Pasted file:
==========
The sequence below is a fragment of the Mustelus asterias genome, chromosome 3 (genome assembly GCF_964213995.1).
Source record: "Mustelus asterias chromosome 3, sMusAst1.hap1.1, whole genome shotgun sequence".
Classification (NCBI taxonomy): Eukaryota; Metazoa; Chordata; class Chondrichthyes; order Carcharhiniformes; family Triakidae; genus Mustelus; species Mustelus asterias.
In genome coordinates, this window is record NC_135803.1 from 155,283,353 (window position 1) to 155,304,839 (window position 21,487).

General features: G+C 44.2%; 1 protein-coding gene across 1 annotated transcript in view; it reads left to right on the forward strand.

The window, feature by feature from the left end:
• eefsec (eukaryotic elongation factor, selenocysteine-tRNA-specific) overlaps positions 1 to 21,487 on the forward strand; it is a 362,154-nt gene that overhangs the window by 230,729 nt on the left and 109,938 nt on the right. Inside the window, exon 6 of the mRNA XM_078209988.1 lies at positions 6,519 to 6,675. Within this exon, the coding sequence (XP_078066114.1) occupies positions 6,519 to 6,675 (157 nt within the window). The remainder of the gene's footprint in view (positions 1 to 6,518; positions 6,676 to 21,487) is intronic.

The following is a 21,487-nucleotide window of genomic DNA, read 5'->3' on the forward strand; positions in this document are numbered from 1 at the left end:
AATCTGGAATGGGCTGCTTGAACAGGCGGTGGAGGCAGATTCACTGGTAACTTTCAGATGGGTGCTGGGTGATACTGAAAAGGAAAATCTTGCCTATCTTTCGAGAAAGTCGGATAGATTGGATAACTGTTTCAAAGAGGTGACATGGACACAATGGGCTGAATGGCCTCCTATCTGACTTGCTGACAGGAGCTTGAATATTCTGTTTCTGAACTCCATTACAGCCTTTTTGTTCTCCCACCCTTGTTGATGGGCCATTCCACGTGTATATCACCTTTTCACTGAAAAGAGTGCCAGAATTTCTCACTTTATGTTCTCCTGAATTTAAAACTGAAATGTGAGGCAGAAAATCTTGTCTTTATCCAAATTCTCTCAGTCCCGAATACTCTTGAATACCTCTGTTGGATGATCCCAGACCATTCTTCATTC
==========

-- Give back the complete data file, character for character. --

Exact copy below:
The sequence below is a fragment of the Mustelus asterias genome, chromosome 3 (genome assembly GCF_964213995.1).
Source record: "Mustelus asterias chromosome 3, sMusAst1.hap1.1, whole genome shotgun sequence".
Classification (NCBI taxonomy): Eukaryota; Metazoa; Chordata; class Chondrichthyes; order Carcharhiniformes; family Triakidae; genus Mustelus; species Mustelus asterias.
In genome coordinates, this window is record NC_135803.1 from 155,283,353 (window position 1) to 155,304,839 (window position 21,487).

General features: G+C 44.2%; 1 protein-coding gene across 1 annotated transcript in view; it reads left to right on the forward strand.

The window, feature by feature from the left end:
• eefsec (eukaryotic elongation factor, selenocysteine-tRNA-specific) overlaps positions 1 to 21,487 on the forward strand; it is a 362,154-nt gene that overhangs the window by 230,729 nt on the left and 109,938 nt on the right. Inside the window, exon 6 of the mRNA XM_078209988.1 lies at positions 6,519 to 6,675. Within this exon, the coding sequence (XP_078066114.1) occupies positions 6,519 to 6,675 (157 nt within the window). The remainder of the gene's footprint in view (positions 1 to 6,518; positions 6,676 to 21,487) is intronic.

The following is a 21,487-nucleotide window of genomic DNA, read 5'->3' on the forward strand; positions in this document are numbered from 1 at the left end:
AATCTGGAATGGGCTGCTTGAACAGGCGGTGGAGGCAGATTCACTGGTAACTTTCAGATGGGTGCTGGGTGATACTGAAAAGGAAAATCTTGCCTATCTTTCGAGAAAGTCGGATAGATTGGATAACTGTTTCAAAGAGGTGACATGGACACAATGGGCTGAATGGCCTCCTATCTGACTTGCTGACAGGAGCTTGAATATTCTGTTTCTGAACTCCATTACAGCCTTTTTGTTCTCCCACCCTTGTTGATGGGCCATTCCACGTGTATATCACCTTTTCACTGAAAAGAGTGCCAGAATTTCTCACTTTATGTTCTCCTGAATTTAAAACTGAAATGTGAGGCAGAAAATCTTGTCTTTATCCAAATTCTCTCAGTCCCGAATACTCTTGAATACCTCTGTTGGATGATCCCAGACCATTCTTCATTC